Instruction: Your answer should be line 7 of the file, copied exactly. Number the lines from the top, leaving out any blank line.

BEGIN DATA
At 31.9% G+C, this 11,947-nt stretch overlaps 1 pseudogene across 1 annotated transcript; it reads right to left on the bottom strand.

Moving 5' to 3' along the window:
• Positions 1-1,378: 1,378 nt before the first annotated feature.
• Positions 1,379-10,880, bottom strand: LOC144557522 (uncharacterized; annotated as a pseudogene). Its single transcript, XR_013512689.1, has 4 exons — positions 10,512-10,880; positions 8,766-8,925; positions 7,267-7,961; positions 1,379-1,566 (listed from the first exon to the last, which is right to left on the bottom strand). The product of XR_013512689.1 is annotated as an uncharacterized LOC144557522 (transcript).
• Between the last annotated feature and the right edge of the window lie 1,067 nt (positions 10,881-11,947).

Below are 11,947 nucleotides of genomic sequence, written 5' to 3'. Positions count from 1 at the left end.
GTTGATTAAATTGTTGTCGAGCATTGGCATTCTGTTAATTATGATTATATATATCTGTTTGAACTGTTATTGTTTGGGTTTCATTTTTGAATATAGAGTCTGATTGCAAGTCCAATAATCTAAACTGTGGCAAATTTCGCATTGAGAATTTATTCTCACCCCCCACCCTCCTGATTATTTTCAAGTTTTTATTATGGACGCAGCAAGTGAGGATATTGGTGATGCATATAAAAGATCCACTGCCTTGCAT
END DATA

GTTGATTAAATTGTTGTCGAGCATTGGCATTCTGTTAATTATGATTATATATATCTGTTTGAACTGTTATTGTTTGGGTTTCATTTTTGAATATAGAGTCTGATTGCAAGTCCAATAATCTAAACTGTGGCAAATTTCGCATTGAGAATTTATTCTCACCCCCCACCCTCCTGATTATTTTCAAGTTTTTATTATGGACGCAGCAAGTGAGGATATTGGTGATGCATATAAAAGATCCACTGCCTTGCAT